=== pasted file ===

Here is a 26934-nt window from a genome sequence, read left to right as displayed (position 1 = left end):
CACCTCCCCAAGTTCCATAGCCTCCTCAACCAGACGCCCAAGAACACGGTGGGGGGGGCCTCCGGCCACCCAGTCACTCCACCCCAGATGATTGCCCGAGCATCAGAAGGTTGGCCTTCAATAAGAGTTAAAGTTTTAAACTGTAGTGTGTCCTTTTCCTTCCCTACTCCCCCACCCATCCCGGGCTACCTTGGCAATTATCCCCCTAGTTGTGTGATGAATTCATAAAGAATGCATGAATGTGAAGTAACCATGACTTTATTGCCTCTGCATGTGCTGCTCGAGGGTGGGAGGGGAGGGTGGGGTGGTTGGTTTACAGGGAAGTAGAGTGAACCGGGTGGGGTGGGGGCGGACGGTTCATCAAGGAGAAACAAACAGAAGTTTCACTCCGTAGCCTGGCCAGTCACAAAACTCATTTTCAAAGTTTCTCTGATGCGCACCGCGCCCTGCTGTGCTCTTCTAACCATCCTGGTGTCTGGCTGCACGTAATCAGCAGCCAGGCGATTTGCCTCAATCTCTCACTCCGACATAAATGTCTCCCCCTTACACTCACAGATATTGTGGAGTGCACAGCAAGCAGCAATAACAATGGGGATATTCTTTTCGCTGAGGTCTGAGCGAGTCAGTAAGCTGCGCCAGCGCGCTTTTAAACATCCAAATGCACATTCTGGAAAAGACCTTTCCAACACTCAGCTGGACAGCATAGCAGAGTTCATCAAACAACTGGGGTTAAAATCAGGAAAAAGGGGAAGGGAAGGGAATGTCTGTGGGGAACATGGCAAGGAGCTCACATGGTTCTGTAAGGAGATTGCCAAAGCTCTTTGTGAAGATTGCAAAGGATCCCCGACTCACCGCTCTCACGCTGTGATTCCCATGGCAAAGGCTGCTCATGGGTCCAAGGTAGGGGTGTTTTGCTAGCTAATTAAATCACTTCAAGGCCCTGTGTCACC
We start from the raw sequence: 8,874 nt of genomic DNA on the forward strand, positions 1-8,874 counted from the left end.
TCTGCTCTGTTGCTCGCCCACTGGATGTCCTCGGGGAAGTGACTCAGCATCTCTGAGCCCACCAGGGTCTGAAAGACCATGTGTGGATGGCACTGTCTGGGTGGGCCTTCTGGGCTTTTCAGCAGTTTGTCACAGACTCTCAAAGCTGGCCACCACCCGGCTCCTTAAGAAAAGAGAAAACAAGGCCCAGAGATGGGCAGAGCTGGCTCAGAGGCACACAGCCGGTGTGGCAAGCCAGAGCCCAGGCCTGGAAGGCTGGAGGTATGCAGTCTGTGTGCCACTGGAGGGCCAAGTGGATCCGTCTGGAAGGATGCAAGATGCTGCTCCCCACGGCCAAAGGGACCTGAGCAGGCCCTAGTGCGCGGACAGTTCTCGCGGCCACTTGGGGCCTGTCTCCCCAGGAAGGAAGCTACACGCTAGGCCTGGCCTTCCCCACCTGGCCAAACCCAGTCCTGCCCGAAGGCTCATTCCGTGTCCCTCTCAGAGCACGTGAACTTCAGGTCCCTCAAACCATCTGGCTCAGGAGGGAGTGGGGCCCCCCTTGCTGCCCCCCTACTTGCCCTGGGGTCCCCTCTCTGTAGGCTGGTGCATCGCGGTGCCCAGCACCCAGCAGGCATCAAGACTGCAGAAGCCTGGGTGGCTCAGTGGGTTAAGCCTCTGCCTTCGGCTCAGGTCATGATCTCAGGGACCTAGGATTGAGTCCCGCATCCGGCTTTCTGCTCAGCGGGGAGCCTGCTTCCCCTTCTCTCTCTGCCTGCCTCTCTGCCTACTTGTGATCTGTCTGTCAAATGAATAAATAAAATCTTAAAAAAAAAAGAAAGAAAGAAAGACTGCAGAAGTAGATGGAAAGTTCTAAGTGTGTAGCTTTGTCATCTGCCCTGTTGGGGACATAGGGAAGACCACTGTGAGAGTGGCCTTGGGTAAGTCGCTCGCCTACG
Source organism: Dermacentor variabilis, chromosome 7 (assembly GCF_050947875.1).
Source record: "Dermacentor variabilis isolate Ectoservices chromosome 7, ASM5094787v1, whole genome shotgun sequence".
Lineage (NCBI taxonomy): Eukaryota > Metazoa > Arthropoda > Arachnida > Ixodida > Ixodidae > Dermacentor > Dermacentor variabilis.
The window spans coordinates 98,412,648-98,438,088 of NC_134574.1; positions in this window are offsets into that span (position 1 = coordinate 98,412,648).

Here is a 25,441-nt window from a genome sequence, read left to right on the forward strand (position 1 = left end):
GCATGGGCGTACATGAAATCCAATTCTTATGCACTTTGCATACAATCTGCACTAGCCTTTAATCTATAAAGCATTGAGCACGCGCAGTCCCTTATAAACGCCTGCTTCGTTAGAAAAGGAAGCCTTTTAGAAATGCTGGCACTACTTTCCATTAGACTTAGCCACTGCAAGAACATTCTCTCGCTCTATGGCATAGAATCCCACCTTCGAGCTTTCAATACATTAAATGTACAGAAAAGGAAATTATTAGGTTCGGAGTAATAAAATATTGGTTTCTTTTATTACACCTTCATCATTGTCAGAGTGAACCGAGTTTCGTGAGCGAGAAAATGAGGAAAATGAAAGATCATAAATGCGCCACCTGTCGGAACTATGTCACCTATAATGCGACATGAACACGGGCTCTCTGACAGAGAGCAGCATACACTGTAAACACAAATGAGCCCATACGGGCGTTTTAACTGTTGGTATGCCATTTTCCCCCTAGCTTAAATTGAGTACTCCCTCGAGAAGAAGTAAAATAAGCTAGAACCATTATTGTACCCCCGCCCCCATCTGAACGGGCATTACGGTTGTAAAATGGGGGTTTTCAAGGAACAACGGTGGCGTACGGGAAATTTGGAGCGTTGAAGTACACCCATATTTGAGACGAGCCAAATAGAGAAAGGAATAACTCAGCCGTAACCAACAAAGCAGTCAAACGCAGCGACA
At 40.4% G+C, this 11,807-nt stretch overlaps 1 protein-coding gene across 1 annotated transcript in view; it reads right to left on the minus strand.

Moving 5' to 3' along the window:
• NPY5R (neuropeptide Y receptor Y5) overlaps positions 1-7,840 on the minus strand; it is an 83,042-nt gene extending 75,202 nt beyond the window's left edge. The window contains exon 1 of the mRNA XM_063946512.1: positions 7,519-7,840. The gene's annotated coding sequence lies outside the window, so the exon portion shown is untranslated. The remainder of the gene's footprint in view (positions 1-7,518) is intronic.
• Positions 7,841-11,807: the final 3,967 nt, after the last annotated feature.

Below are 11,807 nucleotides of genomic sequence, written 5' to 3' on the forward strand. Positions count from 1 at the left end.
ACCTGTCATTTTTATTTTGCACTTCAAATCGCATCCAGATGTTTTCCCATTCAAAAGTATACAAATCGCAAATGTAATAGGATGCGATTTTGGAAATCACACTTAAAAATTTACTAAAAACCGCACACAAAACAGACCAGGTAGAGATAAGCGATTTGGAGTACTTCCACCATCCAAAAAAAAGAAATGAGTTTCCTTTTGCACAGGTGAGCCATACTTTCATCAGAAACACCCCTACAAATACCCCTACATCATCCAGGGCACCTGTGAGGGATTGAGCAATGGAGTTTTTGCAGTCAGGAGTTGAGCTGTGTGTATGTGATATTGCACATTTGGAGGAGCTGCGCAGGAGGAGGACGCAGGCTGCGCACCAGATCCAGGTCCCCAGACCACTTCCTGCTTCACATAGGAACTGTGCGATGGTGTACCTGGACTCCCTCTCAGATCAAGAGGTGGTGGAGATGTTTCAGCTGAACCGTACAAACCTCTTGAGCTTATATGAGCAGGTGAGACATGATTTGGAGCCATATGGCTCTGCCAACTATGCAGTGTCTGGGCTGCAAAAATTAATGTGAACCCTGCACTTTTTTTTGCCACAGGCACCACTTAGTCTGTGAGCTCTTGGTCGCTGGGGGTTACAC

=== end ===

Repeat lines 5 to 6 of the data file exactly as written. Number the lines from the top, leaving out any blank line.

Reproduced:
Source organism: Dermacentor variabilis, chromosome 7 (assembly GCF_050947875.1).
Source record: "Dermacentor variabilis isolate Ectoservices chromosome 7, ASM5094787v1, whole genome shotgun sequence".